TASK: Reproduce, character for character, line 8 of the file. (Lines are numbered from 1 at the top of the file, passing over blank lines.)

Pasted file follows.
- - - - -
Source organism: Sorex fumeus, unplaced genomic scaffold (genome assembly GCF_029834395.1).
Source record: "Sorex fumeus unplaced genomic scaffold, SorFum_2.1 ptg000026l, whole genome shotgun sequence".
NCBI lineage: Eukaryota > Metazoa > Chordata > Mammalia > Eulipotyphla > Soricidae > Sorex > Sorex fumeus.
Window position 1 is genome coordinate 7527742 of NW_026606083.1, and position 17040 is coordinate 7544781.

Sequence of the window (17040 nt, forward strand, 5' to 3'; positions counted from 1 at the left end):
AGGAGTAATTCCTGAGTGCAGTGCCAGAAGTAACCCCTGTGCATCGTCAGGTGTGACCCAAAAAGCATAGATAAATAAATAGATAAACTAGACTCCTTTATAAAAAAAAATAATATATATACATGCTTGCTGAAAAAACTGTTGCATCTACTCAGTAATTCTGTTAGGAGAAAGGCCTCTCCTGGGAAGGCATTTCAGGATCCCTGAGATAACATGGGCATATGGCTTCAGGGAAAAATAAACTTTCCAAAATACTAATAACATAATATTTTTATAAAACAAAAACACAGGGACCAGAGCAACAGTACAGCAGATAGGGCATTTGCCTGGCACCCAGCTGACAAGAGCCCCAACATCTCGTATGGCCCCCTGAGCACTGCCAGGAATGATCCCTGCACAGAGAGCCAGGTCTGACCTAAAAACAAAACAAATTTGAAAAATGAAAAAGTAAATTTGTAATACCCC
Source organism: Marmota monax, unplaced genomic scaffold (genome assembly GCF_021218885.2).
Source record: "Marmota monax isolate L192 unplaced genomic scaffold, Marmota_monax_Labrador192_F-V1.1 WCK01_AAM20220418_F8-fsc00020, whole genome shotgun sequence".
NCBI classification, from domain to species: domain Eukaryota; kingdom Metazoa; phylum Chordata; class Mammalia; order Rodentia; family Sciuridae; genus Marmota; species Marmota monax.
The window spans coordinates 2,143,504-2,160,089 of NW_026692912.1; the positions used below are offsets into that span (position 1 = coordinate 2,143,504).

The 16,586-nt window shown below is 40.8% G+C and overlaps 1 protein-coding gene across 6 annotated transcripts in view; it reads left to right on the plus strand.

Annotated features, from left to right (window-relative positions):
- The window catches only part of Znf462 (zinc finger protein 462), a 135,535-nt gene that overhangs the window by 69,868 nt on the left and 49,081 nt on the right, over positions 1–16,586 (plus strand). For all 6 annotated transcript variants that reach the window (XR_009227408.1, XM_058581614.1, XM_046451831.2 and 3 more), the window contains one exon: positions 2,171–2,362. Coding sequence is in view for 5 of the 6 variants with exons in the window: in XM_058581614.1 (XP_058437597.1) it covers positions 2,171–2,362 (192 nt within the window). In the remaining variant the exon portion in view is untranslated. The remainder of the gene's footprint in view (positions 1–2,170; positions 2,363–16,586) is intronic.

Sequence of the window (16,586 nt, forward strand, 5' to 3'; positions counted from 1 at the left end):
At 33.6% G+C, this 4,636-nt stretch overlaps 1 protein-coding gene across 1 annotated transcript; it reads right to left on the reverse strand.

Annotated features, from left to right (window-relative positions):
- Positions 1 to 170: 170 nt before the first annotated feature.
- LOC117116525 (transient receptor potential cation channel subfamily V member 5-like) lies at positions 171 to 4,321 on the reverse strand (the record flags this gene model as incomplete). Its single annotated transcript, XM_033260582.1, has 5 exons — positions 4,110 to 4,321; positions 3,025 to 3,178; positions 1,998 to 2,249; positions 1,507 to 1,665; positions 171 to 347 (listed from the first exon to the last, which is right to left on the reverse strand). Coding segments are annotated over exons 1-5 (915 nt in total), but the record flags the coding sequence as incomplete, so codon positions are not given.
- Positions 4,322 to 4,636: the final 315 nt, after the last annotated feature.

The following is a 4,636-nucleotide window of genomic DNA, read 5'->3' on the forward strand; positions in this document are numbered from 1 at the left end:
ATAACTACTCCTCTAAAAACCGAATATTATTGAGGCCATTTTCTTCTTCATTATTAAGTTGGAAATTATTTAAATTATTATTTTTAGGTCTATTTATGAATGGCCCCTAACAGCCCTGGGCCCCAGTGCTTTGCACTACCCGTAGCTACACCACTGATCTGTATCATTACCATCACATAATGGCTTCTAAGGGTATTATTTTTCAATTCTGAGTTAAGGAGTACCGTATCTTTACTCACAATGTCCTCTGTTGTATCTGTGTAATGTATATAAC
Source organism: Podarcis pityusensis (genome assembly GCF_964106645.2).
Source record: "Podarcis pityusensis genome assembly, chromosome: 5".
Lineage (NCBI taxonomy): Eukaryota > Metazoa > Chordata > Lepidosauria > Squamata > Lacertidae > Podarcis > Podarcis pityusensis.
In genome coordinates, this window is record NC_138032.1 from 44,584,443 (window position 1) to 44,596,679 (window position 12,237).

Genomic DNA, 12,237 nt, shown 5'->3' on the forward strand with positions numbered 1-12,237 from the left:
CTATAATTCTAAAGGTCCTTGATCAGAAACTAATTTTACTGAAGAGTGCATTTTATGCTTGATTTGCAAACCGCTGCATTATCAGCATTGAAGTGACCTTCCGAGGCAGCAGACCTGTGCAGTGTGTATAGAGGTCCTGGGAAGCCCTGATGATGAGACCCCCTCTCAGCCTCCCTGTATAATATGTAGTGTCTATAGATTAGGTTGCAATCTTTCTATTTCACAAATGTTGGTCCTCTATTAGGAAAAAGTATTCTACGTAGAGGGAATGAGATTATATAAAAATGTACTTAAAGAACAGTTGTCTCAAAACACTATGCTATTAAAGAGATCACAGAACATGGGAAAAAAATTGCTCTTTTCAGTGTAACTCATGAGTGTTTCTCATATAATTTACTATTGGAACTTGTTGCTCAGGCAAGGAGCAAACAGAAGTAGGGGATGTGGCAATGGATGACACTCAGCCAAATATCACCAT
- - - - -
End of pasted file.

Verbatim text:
Source record: "Marmota monax isolate L192 unplaced genomic scaffold, Marmota_monax_Labrador192_F-V1.1 WCK01_AAM20220418_F8-fsc00020, whole genome shotgun sequence".